1974
1
21
4.8
Indiana
2006
 
1
38
2.6
Iowa
1926
 
1
36
2.8
Kansas
2002
 
1
38
2.6
Massachusetts
 
2002
1
38
2.6
North Dakota
1926
 
1
38
2.6
Pennsylvania
1922
 
1
38
2.6
South Dakota
2010
 
1
34
2.9
Tennessee
 
1934
1
38
2.6
Texas
 
1952
1
37
2.7
West Virginia
 
1976
1
37
2.7
Alaska
 
 
0
21
0.0
Colorado
 
 
0
37
0.0
Connecticut
 
 
0
38
0.0
Delaware
 
 
0
36
0.0
Idaho
 
 
0
39
0.0
Illinois
 
 
0
37
0.0
Kentucky
 
 
0
40
0.0
Maine
 
 
0
35
0.0
Maryland
 
 
0
35
0.0
Michigan
 
 
0
36
0.0
Missouri
 
 
0
38
0.0
Montana
 
 
0
35
0.0
Nebraska
 
 
0
37
0.0
Nevada
 
 
0
40
0.0
New Hampshire
 
 
0
37
0.0
New Jersey
 
 
0
38
0.0
New Mexico
 
 
0
37
0.0
New York
 
 
0
37
0.0
Ohio
 
 
0
38
0.0
Oklahoma
 
 
0
36
0.0
Rhode Island
 
 
0
35
0.0
Utah
 
 
0
34
0.0
Washington
 
 
0
35
0.0
Wyoming
 
 
0
38
0.0
Total
25
117
142
1825
92.2
* Includes pre-17th Amendment elections in which voters cast U.S. Senate 'preference' ballots. Table compiled by Smart Politics.

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Remains of the Data

Who Has Won the Most Votes in US Senate Electoral History?

Only three of the Top 10 and nine of the Top 50 vote-getters of all time are currently serving in the chamber.

Political Crumbs

Six for Thirteen

Collin Peterson remarked last month that he is leaning to run for reelection to Minnesota's 7th Congressional District in 2016. If he does and is victorious, he will creep even closer to the top of the list of the longest-serving U.S. Representatives in Minnesota history. The DFL congressman is only the sixth Minnesotan to win at least 13 terms to the U.S. House of the 135 elected to the chamber in state history. Peterson trails 18-term DFLer Jim Oberstar (1975-2011), 16-term Republicans Harold Knutson (1917-1949) and August Andresen (1925-1933; 1935-1958), and 14-term DFLers Martin Sabo (1979-2007) and John Blatnik (1947-1974). Andresen died in office, Sabo and Blatnik retired, and Knutson and Oberstar were defeated at the ballot box in 1948 and 2010 respectively. At 70 years, 7 months, 11 days through Monday, Peterson is currently the ninth oldest Gopher State U.S. Representative in history. DFLer Rick Nolan of the 8th CD is the seventh oldest at 71 years, 1 month, 23 days.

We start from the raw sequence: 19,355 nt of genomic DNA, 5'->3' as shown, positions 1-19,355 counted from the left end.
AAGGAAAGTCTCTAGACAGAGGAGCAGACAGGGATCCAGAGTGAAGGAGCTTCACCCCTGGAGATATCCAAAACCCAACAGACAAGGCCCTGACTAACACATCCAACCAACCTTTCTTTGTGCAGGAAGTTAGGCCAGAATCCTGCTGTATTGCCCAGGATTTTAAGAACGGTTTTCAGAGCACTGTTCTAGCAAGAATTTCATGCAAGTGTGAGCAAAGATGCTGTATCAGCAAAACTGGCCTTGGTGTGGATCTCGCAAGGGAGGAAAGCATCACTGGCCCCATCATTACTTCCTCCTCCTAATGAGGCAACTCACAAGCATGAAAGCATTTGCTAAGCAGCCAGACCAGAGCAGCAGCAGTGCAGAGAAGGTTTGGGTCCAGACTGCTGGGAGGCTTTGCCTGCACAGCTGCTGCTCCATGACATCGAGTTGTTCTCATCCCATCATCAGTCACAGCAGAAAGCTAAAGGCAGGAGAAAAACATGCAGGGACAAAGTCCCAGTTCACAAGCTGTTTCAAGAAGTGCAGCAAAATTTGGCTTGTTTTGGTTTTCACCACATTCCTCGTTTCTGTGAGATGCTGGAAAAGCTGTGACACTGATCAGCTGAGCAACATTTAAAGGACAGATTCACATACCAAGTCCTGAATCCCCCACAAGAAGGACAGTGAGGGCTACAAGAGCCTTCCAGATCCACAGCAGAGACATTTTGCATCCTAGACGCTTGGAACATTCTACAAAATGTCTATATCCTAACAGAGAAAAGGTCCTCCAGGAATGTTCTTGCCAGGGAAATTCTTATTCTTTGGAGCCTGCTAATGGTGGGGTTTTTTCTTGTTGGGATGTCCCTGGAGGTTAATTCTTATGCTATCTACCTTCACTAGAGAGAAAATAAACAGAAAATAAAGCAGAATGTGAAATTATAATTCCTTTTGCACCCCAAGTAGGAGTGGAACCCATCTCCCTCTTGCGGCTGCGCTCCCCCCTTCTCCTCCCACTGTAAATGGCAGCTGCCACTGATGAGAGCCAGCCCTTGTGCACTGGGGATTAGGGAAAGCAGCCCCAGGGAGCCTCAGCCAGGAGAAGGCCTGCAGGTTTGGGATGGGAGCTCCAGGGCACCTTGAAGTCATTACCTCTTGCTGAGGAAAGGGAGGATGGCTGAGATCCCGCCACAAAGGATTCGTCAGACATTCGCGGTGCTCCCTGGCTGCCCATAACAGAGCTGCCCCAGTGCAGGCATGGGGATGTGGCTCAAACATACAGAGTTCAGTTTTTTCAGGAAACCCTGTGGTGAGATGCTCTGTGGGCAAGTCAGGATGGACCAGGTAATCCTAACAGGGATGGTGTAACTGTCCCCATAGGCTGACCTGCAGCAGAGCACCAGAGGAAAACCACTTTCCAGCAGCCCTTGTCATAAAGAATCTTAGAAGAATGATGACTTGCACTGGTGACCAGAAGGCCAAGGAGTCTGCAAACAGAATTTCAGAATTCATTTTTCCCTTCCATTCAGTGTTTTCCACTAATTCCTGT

Seeing Red

Congressman Nick Rahall's failed bid for a 20th term in West Virginia this cycle, combined with a narrow loss by Nick Casey to Alex Mooney in Shelley Moore Capito's open seat, means that West Virginia Democrats will be shut out of the state's U.S. House delegation for the first time in over 90 years. The Republican sweep by two-term incumbent David McKinley in the 1st CD, Mooney in the 2nd, and Evan Jenkins over Rahall in the 3rd marks the first time the GOP has held all seats in the chamber from West Virginia since the Election of 1920. During the 67th Congress (1921-1923) all six seats from the state were controlled by the GOP. Since the Election of 1922, Democrats have won 76 percent of all U.S. House elections in the Mountain State - capturing 172 seats compared to 54 for the GOP.